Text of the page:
I also learned to find the best bargains for major purchases from all the statements I heard from people. Of course, my “advisers” saying all those wise words were intent on giving me wisdom learned over the years. But it irritated me at first.

I may have over a two dozen relatives and more than four dozen friends and acquaintances that gave me advice all through the decades. Some I ignored but some I kept in my memory banks. Then when it’s time to use them, I take them out of my brain files and heeded their advice.

I think my parents even tried to mold me into becoming a businessman but I shied away from it, preferring to hang out with friends or do cool things other than becoming an entrepreneur. That’s one unsolicited advice that I didn’t choose to follow. Over the years, I think it was better that way because I needed to learn how it is start from the very bottom so I would appreciated people more.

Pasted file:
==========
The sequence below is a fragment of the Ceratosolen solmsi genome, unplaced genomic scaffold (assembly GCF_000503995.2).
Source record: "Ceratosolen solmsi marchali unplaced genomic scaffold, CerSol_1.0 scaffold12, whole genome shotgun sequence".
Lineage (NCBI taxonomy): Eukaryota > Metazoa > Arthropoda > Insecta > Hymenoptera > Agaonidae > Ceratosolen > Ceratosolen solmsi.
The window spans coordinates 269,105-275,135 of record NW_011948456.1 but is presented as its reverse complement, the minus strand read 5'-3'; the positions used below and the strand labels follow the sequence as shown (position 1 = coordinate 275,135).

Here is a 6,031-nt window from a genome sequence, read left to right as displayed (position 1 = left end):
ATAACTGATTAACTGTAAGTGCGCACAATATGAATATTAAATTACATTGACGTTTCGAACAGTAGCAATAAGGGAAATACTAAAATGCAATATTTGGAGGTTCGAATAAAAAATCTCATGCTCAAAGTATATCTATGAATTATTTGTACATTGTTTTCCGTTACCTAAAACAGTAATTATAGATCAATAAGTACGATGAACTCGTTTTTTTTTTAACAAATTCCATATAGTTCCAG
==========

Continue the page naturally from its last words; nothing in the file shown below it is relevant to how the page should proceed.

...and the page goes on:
One advice (in the unsolicited category) that I will appreciate for the rest of my life are the people that preached God’s teachings to me. It took decades before I fully understood what they’re talking about, but my life was so much better because of that.


The Invincible Young Me

I don’t know about you but when I was young (teenager and even years later) I felt almost invincible up to a certain point. I walked dark and suspect alleyways without any weapons on me but I felt that if anyone accosted me, I would feel sorry for the guy who tried it after a few minutes or so.